FAA Ends Astronaut Wings Program


The FAA says its astronaut “wings” program has served its purpose and it will stop handing out the mementoes in the New Year. But that also means Amazon founder Jeff Bezos, Virgin Galactic head Sir Richard Branson and Star Trek’s Capt. Kirk, actor William Shatner, along with about a dozen others, will each be officially proclaimed as a “commercial space astronaut.” From now on, those who hitch a $200,000-plus ride on a space tourism launch will be listed on a website. 

The wings program was launched in 2004 to promote the nascent commercial launch industry and the first recipient was Scaled Composites’ test pilot Mike Melvill, who rode SpaceShipOne to the edge of space in 2004. To qualify for the pin, one had to reach 50 miles in altitude. Just after Bezos launched with his brother and some Amazon employees in and autonomously operated Blue Origin in July, the FAA decided to tighten the qualifications for the pin by requiring that those receiving it actually do something to contribute to the safe completion of the flight (other than pay for it). In abandoning the program altogether, the FAA has also thrown out those restrictions and anyone who got weightless in 2021 and applied for the wings will get them.

Russ Niles
Russ Niles is Editor-in-Chief of AVweb. He has been a pilot for 30 years and joined AVweb 22 years ago. He and his wife Marni live in southern British Columbia where they also operate a small winery.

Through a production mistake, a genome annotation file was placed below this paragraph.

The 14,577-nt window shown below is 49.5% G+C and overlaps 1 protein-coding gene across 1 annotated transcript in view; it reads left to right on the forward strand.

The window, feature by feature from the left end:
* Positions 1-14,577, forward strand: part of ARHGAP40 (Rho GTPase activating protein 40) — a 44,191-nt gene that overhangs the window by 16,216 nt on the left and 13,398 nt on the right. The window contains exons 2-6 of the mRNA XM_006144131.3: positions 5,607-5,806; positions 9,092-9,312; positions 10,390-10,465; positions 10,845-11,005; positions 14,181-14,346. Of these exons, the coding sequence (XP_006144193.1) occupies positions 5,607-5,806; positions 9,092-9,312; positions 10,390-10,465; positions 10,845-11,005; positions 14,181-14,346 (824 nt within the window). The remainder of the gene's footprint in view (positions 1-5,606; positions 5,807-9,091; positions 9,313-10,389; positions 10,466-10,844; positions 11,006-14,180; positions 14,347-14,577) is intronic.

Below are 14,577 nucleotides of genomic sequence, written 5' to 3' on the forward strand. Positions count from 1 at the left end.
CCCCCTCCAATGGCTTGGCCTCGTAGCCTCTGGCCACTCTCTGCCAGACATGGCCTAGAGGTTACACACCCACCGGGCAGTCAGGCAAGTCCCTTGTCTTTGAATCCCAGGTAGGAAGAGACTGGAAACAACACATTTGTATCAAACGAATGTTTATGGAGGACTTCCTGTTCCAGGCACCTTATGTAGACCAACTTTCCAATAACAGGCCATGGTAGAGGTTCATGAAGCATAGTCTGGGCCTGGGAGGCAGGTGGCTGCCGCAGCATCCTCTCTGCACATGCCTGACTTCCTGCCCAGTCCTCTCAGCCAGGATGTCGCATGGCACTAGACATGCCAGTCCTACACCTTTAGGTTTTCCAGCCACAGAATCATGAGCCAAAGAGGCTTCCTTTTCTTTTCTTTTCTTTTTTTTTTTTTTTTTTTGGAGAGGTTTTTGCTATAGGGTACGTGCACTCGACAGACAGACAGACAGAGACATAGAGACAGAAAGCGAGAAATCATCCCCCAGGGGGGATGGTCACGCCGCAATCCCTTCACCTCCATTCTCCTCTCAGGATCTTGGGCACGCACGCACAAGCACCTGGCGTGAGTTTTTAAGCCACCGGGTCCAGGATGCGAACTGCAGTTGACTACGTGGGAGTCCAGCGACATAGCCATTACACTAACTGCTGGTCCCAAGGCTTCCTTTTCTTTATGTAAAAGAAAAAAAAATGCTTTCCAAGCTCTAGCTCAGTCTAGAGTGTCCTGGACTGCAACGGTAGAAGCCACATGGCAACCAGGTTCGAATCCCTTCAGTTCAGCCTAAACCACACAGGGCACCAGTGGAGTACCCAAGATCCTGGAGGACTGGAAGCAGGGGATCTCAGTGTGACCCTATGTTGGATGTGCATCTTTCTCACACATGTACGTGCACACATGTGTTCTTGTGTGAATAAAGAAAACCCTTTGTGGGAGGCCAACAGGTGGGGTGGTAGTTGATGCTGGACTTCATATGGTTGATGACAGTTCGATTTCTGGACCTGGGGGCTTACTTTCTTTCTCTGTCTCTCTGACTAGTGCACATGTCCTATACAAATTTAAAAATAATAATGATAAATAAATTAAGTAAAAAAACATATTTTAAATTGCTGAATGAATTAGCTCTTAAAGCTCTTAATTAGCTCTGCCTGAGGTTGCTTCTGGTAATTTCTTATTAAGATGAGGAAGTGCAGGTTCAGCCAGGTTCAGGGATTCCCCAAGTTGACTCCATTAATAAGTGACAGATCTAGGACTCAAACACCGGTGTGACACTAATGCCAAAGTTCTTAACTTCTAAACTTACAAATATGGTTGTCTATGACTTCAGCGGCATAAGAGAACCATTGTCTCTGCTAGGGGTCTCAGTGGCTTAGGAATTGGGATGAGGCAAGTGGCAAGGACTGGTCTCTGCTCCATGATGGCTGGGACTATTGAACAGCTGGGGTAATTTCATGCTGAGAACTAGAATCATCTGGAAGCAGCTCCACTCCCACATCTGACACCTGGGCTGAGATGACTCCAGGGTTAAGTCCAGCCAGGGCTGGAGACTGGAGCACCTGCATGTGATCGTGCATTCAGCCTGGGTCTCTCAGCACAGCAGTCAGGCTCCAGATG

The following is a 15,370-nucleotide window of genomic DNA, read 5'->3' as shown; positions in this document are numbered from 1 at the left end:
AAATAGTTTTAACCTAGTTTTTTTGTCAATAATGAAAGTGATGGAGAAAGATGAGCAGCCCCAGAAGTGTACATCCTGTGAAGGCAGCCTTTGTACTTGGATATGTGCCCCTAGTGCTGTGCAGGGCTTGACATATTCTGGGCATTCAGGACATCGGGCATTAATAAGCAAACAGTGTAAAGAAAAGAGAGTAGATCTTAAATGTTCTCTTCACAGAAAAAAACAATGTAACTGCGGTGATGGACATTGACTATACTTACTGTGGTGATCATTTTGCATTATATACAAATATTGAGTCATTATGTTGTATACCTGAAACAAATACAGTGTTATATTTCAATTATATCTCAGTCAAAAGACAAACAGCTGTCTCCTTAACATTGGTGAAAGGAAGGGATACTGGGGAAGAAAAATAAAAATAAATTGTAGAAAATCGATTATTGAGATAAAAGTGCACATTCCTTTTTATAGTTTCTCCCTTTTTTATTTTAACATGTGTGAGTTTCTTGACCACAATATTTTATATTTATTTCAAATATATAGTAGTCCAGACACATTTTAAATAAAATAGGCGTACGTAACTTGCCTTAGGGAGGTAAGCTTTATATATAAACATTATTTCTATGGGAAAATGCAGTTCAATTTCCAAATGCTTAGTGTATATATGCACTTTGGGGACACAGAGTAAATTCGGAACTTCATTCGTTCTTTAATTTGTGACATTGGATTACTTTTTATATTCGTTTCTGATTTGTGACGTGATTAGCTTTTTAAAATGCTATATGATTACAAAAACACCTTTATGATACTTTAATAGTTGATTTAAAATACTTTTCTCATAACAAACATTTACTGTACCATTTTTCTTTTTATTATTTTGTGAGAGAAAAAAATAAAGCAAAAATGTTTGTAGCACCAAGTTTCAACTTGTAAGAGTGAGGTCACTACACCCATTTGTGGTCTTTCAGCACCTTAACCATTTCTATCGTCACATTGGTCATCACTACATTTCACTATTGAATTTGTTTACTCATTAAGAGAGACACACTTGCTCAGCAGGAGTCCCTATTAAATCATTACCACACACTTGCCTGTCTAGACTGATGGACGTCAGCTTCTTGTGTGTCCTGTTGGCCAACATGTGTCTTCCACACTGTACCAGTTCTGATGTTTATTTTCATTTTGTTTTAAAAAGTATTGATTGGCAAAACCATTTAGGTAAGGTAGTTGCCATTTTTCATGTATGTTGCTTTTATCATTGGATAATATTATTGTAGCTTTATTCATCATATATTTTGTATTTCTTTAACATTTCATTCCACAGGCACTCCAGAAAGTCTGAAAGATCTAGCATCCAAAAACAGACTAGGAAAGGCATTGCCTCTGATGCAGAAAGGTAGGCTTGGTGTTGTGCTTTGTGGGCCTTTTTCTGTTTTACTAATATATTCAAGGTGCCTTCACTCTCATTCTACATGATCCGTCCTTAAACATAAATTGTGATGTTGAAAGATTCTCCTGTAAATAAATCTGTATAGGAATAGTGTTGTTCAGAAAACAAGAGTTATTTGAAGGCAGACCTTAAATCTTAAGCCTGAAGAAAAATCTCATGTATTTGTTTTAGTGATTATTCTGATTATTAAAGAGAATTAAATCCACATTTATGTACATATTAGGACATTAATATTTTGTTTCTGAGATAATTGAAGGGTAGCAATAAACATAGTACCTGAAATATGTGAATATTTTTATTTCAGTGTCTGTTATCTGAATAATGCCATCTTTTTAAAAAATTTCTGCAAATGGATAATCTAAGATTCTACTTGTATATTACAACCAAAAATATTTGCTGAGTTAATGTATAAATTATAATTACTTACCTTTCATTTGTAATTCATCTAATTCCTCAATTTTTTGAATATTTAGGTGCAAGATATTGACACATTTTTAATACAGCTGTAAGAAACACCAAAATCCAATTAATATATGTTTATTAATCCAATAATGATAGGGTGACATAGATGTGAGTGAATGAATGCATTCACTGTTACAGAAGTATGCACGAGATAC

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  1. So, does this mean that I will get my ‘Commercial ATP’ (or whatever) wings for having flown commercially in 2021, but the offer does not extend to 2022?

    Ah, the perks of the very (to the nth) wealthy.

          • Hate to say it but this is funny 🙂

            I’ll sometimes tell non pilot passengers during a challenging phase of flight like inclement weather, or over inhospitable terrain or whatever, that it may look like I’m just sitting here but there is A LOT going on in my mind!

            Raise this by a factor of 1,000 and you get the level of Alan Shepherd ‘sitting there’ for an orbital launch.

            For people who bought a ticket, that’s cool and I’d have had fun but there are no trophies or merit badges or certificates earned.

  2. Sigh – remember when the airlines handed out wings just like that to the kids on every flight? I was a certified Jr. Pilot on Eastern, TWA, Pan Am, and Braniff.

  3. It’s a good idea to cancel the wings so passengers don’t get the mistaken impression that the FAA or NASA were operating these flights.

  4. In other words, going to “space” is nothing more than a very, very expensive E-ticket ride a notch above Disneyland for extremely wealthy or connected people and doesn’t warrant a government awarded participation trophy.